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Is it time for a digital detox?

How many times a day do you check your phone? Would you feel anxious if you couldn't find your phone, or it wasn't working temporarily? How do you feel after spending time scrolling on social media? Do you ever have trouble concentrating on one thing without checking your phone? Are you afraid you'll miss out on something if you don't keep checking your device? How about that bedtime scrolling habit? Do you find it hard to be fully present with others without checking your phone?

As with any aspect of our lives, it's good to do a little compassionate check in with ourselves around the habits that are serving or depleting our health and happiness and ask if we would benefit from a few simple sustainable strategies to increase our feelings of wellbeing by trying out a few digital detox ideas.

Whilst 2020 was the year that technology allowed us to continue connecting, working, learning and socialising safely, there's no doubt that excessive screen time and time spent scrolling has a detrimental affect on our health. Research has shown that excessive technology has been linked to increased stress levels, anxiety, sleep problems and depression. There's even been a connection made between nighttime tech use and increased body mass index! All of these wreak havoc on our hormonal balance, so, if, like me, you're navigating menopause, it's really worth looking at weaving in healthier boundaries in this area. In addition, comparing our lives to others' social media highlight reels can leave us feeling 'not enough' as well as increasing the feeling that we're missing out

If you're experiencing any of these, firstly give yourself a big dose of compassion and kindness, and ask yourself if you could benefit from your own version of a digital detox, on your own terms. Even a few hours with your phone on silent in another room ( a strategy I use every day) can give your whole system a much needed break.

Read on for 7 practical tips to develop healthier boundaries around tech and your devices:


When we see our phones light up with notifications, there is a huge temptation to check them. We often do this mindlessly, and then end up staying on our phone for a bit of time. Do not tempt yourself like this. Turn off non-urgent notifications to give yourself total control over when you are checking your phone. If you're able to, try a few hours on silent mode, or even airplane mode


Keep your habits in check by setting realistic goals for yourself. Especially if your work is screen-based, it is very important to ensure you are not spending extortionate amounts of time staring at a screen during the day. Manage this, and you will also find this is something you can reduce over the weeks as you gain independence from your devices.


Cap the time that certain addictive apps eat into your day. Whether social media, gaming, or other, we all have certain apps that we find particularly difficult to get off of and that are guilty of rocketing our screen time. Allow yourself to enjoy a little time on them, but also be strict on yourself, and set yourself reasonable limits so that you are aware of your usage.


Often we turn to our screens when we are bored, as they are the quickest and easiest way to guarantee entertainment. But this instant gratification in the form of light relief from boredom may leave you feeling lethargic and unhappy, especially if you have spent most of your day on a screen already. Try planning activities that you and others can enjoy so that you don’t always have to resort to your screens. Try getting outside, and even venture out without your phone for a while - something I've been experimenting with on a few of my dog walks, and it feels very freeing.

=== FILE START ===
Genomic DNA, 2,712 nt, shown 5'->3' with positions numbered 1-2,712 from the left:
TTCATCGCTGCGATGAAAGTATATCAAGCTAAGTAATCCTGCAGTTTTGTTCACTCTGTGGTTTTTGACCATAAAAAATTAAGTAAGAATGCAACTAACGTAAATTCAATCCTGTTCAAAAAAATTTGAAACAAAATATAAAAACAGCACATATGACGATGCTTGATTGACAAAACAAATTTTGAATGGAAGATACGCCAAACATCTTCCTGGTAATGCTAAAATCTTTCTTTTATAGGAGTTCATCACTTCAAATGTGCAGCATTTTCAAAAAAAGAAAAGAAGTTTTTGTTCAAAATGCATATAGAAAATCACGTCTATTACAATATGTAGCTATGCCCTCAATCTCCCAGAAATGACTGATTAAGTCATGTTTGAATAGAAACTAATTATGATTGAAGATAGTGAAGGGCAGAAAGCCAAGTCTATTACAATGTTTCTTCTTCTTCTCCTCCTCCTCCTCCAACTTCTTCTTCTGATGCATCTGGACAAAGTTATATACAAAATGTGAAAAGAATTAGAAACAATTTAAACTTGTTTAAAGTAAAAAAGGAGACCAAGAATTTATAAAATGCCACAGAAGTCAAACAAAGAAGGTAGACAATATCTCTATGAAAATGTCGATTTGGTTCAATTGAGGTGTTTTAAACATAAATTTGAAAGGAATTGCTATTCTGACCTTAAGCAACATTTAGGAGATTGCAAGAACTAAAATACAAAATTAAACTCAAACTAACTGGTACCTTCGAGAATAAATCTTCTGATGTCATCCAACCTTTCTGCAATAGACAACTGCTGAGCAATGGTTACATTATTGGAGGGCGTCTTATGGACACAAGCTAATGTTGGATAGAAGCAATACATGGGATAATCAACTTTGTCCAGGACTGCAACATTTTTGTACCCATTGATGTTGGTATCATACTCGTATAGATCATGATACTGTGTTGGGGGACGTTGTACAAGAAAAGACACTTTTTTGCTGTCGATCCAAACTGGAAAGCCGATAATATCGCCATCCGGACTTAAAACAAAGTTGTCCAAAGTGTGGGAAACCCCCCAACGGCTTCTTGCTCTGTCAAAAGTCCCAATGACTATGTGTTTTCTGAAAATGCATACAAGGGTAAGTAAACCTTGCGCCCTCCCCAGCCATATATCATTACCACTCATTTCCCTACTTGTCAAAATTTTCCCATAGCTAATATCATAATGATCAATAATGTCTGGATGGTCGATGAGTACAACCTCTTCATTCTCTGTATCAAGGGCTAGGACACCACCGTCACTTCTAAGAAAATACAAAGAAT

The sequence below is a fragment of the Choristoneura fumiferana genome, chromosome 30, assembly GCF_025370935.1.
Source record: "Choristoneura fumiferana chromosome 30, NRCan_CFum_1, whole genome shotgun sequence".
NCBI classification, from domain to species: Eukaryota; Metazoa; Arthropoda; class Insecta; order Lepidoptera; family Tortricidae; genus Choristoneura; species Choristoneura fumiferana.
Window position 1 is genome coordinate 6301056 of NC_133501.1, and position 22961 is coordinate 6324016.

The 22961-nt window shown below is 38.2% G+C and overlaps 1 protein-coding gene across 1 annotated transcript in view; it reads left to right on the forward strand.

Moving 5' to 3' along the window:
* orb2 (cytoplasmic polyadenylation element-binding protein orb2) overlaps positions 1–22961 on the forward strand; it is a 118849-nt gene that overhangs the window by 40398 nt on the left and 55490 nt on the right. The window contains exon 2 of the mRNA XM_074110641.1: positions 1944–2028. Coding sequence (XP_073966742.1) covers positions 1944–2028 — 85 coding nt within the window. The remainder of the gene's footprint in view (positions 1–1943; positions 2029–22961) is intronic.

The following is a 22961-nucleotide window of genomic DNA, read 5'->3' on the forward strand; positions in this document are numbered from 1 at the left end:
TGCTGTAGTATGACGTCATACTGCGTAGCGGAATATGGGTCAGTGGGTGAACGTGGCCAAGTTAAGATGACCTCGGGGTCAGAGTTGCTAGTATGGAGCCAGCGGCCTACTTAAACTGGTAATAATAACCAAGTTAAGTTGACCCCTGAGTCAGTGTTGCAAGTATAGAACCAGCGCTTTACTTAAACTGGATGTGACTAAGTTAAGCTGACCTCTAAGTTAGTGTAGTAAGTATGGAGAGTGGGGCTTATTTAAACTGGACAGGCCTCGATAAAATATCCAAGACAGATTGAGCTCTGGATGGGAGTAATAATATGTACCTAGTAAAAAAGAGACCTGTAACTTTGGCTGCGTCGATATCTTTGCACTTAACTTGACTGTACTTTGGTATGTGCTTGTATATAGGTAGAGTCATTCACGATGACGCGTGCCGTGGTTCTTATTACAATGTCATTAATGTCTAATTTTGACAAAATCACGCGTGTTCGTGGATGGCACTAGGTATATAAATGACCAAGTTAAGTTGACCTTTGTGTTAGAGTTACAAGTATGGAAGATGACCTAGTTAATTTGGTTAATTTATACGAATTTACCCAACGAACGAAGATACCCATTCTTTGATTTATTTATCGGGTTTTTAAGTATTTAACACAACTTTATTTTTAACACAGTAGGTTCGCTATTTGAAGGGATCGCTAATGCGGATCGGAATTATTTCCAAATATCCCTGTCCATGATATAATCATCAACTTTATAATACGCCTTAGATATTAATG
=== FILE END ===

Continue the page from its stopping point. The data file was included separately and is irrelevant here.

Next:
Blue light keeps us awake, and messes with the bodies natural melatonin production, and so limiting your blue light exposure before bed will be beneficial for your sleep. Too much of it, and you may struggle to fall asleep. Left awake in bed, this could lead many of us to grab our phone. Getting proper quality sleep is a foolproof way to curb excess screen time, and improve every area of your health, hormonal balance, and overall wellbeing


Often our high screen time can be due to our obsession with checking for updates, whether from the news or social media. Give yourself a break from this once or twice a week, and on these days try not to go on the certain culprit sites or feeds. This will give you time to focus on your non-virtual relationships and feel more connected to others. It will also train you to live without having to regularly check your phone for updates.


The best way to break a habit is to interrogate it every time you are about to do it. Asking yourself why you need to go on your phone will make you aware of how often you are unconsciously picking it up. If you have a genuine answer, you can go on your phone guilt-free, knowing that you are having a more mindful experience.

Going device-free can be uncomfortable and stressful at times. You might feel annoyed, anxious, and even bored without your mobile phone and other tech tools. While it may be hard, it can also be a rewarding experience that will help you better understand your relationship with your devices and be more present and mindful in your other activities and experiences.

Which of these tips will you try? Have you found this helpful? I'd love to hear from you

I'm going to take a social media detox over the Easter holidays, so I'll check back in with you after the break and let you know how it's gone.

To finish, here's a beautiful passage of inspiration from one of my favourites, Nikki Banas (Walk the Earth Writer) May this inspire you to take some time to disconnect

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